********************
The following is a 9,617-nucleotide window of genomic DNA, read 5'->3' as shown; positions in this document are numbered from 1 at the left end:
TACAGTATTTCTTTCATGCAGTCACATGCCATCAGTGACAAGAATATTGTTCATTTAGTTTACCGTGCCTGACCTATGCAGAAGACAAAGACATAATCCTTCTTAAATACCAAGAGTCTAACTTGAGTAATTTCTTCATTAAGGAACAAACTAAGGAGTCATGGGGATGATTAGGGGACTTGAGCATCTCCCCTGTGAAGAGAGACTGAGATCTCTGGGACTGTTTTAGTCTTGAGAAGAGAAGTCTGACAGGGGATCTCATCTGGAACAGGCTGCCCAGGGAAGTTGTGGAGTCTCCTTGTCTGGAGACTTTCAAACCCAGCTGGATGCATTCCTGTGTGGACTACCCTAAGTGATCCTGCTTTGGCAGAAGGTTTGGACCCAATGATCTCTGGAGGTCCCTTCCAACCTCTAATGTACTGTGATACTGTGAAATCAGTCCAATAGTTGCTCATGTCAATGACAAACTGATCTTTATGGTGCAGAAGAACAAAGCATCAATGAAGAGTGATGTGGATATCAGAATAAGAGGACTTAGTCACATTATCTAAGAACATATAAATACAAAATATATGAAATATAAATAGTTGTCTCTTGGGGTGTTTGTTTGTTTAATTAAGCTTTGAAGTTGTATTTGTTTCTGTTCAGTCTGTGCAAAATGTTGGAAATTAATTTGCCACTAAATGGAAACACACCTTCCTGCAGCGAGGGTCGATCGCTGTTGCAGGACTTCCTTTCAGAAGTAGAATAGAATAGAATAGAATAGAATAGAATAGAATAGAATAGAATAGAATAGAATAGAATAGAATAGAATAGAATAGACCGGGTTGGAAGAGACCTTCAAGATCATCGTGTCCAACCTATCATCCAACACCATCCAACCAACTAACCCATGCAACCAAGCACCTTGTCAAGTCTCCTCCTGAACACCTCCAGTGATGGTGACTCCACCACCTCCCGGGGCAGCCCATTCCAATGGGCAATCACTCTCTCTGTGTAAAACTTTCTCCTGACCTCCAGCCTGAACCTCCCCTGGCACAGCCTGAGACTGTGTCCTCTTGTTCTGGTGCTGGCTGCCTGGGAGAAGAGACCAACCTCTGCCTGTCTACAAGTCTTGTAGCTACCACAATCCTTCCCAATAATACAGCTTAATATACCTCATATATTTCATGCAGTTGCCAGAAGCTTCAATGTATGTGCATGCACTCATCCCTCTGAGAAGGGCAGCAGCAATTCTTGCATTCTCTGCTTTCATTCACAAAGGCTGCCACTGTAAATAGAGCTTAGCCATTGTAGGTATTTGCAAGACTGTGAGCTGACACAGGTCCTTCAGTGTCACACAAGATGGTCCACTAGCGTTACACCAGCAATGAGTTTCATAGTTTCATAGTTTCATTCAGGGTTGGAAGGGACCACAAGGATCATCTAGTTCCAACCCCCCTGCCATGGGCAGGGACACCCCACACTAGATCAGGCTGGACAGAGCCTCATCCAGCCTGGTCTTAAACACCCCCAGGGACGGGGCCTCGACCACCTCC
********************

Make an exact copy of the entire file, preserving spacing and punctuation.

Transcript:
The following is a 9,617-nucleotide window of genomic DNA, read 5'->3' as shown; positions in this document are numbered from 1 at the left end:
TACAGTATTTCTTTCATGCAGTCACATGCCATCAGTGACAAGAATATTGTTCATTTAGTTTACCGTGCCTGACCTATGCAGAAGACAAAGACATAATCCTTCTTAAATACCAAGAGTCTAACTTGAGTAATTTCTTCATTAAGGAACAAACTAAGGAGTCATGGGGATGATTAGGGGACTTGAGCATCTCCCCTGTGAAGAGAGACTGAGATCTCTGGGACTGTTTTAGTCTTGAGAAGAGAAGTCTGACAGGGGATCTCATCTGGAACAGGCTGCCCAGGGAAGTTGTGGAGTCTCCTTGTCTGGAGACTTTCAAACCCAGCTGGATGCATTCCTGTGTGGACTACCCTAAGTGATCCTGCTTTGGCAGAAGGTTTGGACCCAATGATCTCTGGAGGTCCCTTCCAACCTCTAATGTACTGTGATACTGTGAAATCAGTCCAATAGTTGCTCATGTCAATGACAAACTGATCTTTATGGTGCAGAAGAACAAAGCATCAATGAAGAGTGATGTGGATATCAGAATAAGAGGACTTAGTCACATTATCTAAGAACATATAAATACAAAATATATGAAATATAAATAGTTGTCTCTTGGGGTGTTTGTTTGTTTAATTAAGCTTTGAAGTTGTATTTGTTTCTGTTCAGTCTGTGCAAAATGTTGGAAATTAATTTGCCACTAAATGGAAACACACCTTCCTGCAGCGAGGGTCGATCGCTGTTGCAGGACTTCCTTTCAGAAGTAGAATAGAATAGAATAGAATAGAATAGAATAGAATAGAATAGAATAGAATAGAATAGAATAGAATAGAATAGAATAGACCGGGTTGGAAGAGACCTTCAAGATCATCGTGTCCAACCTATCATCCAACACCATCCAACCAACTAACCCATGCAACCAAGCACCTTGTCAAGTCTCCTCCTGAACACCTCCAGTGATGGTGACTCCACCACCTCCCGGGGCAGCCCATTCCAATGGGCAATCACTCTCTCTGTGTAAAACTTTCTCCTGACCTCCAGCCTGAACCTCCCCTGGCACAGCCTGAGACTGTGTCCTCTTGTTCTGGTGCTGGCTGCCTGGGAGAAGAGACCAACCTCTGCCTGTCTACAAGTCTTGTAGCTACCACAATCCTTCCCAATAATACAGCTTAATATACCTCATATATTTCATGCAGTTGCCAGAAGCTTCAATGTATGTGCATGCACTCATCCCTCTGAGAAGGGCAGCAGCAATTCTTGCATTCTCTGCTTTCATTCACAAAGGCTGCCACTGTAAATAGAGCTTAGCCATTGTAGGTATTTGCAAGACTGTGAGCTGACACAGGTCCTTCAGTGTCACACAAGATGGTCCACTAGCGTTACACCAGCAATGAGTTTCATAGTTTCATAGTTTCATTCAGGGTTGGAAGGGACCACAAGGATCATCTAGTTCCAACCCCCCTGCCATGGGCAGGGACACCCCACACTAGATCAGGCTGGACAGAGCCTCATCCAGCCTGGTCTTAAACACCCCCAGGGACGGGGCCTCGACCACCTCC